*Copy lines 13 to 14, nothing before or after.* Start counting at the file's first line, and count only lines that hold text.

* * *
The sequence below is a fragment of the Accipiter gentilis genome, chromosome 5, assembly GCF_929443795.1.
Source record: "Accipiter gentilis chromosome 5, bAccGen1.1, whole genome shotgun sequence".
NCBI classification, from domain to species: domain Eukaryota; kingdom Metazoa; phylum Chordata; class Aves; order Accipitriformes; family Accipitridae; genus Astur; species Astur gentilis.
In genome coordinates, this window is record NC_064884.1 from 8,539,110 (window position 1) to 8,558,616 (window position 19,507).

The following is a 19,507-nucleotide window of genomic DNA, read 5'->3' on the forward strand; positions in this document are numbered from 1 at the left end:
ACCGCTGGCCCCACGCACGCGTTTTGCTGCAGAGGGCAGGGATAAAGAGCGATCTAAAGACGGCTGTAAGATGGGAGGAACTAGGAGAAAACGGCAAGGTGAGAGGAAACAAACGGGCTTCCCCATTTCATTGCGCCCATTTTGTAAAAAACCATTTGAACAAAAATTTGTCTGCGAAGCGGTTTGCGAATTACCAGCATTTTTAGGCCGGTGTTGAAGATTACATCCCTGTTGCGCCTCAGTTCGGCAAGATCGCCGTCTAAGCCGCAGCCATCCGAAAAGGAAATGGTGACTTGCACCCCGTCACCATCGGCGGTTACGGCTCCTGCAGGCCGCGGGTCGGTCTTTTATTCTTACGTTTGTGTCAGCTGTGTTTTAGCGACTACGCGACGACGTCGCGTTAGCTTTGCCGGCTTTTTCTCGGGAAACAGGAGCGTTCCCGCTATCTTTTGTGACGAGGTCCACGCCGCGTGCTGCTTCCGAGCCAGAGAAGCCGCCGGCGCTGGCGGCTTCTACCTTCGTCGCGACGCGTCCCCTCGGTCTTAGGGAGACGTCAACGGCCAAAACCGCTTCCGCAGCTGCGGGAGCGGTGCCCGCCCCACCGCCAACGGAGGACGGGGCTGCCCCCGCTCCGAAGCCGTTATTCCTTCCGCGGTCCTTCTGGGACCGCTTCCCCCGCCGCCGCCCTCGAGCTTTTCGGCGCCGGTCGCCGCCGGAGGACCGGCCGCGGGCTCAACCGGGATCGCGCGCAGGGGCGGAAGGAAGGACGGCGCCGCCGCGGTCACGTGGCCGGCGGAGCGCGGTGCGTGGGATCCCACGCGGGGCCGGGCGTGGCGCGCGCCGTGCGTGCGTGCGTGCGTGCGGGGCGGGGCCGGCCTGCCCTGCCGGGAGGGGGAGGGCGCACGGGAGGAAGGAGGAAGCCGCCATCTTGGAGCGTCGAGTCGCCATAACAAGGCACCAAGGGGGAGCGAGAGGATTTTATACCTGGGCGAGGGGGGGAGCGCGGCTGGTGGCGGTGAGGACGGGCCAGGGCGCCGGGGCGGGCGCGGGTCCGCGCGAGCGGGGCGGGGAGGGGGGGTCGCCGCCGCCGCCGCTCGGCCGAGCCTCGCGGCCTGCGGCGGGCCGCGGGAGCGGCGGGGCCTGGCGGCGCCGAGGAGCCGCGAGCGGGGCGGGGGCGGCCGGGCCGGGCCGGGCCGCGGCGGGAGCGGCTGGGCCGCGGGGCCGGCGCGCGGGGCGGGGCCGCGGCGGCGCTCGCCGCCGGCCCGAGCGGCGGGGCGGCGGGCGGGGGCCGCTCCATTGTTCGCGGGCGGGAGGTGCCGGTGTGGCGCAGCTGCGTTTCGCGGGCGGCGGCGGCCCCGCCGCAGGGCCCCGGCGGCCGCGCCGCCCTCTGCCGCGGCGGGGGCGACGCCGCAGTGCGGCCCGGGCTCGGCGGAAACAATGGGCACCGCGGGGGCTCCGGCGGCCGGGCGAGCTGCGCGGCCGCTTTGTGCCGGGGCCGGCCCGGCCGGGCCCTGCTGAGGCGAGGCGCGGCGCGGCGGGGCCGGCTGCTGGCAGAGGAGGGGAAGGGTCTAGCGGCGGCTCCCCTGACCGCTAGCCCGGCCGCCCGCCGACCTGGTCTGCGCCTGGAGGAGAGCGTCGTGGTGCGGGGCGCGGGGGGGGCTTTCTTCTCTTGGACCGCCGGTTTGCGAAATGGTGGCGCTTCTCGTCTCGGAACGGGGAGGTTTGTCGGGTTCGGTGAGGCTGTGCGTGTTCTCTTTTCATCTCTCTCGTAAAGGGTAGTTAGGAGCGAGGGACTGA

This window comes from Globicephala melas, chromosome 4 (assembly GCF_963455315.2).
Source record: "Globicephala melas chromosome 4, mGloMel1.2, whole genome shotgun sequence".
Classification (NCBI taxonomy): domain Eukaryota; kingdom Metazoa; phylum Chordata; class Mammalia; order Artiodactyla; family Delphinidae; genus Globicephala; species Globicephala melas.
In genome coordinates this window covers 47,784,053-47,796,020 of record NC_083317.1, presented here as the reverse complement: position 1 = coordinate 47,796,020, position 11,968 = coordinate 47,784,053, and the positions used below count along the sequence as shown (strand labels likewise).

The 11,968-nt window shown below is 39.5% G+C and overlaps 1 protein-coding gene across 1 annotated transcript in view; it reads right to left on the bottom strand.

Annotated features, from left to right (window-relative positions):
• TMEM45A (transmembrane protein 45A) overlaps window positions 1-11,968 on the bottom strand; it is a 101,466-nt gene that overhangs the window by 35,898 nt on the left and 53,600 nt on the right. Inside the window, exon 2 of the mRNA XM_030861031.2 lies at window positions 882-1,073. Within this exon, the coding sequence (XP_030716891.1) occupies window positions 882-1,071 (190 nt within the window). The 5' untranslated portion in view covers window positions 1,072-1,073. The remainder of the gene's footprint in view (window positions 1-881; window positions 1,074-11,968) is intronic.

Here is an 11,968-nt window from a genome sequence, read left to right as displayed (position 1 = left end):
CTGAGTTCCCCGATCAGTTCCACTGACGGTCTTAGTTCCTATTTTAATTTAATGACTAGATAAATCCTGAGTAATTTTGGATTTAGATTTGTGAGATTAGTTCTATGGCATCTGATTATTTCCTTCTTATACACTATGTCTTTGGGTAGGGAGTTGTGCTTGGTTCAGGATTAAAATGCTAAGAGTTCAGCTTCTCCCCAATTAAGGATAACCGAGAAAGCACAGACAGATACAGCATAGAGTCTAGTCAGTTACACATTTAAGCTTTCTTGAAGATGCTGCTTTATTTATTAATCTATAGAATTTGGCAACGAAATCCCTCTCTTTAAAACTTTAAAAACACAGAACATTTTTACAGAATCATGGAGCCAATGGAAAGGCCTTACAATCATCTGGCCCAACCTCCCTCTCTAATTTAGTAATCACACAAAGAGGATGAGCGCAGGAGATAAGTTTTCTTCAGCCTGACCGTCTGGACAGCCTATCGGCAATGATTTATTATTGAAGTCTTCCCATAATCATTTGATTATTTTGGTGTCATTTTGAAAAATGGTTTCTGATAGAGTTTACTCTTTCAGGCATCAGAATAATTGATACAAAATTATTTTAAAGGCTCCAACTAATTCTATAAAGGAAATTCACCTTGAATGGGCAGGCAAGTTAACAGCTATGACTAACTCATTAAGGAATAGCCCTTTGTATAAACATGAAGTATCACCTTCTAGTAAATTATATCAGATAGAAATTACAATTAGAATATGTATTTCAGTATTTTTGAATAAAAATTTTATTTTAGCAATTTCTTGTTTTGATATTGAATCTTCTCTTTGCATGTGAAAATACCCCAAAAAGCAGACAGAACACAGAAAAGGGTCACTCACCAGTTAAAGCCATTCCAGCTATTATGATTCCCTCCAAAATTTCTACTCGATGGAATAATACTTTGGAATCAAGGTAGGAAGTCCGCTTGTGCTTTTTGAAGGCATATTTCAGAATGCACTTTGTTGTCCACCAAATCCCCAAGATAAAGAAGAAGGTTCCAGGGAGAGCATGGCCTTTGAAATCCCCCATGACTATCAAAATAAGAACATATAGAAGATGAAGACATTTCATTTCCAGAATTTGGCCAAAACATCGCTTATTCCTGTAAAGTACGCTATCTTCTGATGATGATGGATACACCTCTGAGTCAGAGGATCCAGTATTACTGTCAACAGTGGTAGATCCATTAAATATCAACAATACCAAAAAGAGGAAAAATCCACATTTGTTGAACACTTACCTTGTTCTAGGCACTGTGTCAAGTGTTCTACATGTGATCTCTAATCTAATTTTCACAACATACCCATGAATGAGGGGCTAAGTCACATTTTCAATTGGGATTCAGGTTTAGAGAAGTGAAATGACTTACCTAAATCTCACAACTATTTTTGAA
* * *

• TMEM45A (transmembrane protein 45A) overlaps window positions 1-11,968 on the bottom strand; it is a 101,466-nt gene that overhangs the window by 35,898 nt on the left and 53,600 nt on the right. Inside the window, exon 2 of the mRNA XM_030861031.2 lies at window positions 882-1,073. Within this exon, the coding sequence (XP_030716891.1) occupies window positions 882-1,071 (190 nt within the window). The 5' untranslated portion in view covers window positions 1,072-1,073. The remainder of the gene's footprint in view (window positions 1-881; window positions 1,074-11,968) is intronic.

Here is an 11,968-nt window from a genome sequence, read left to right as displayed (position 1 = left end):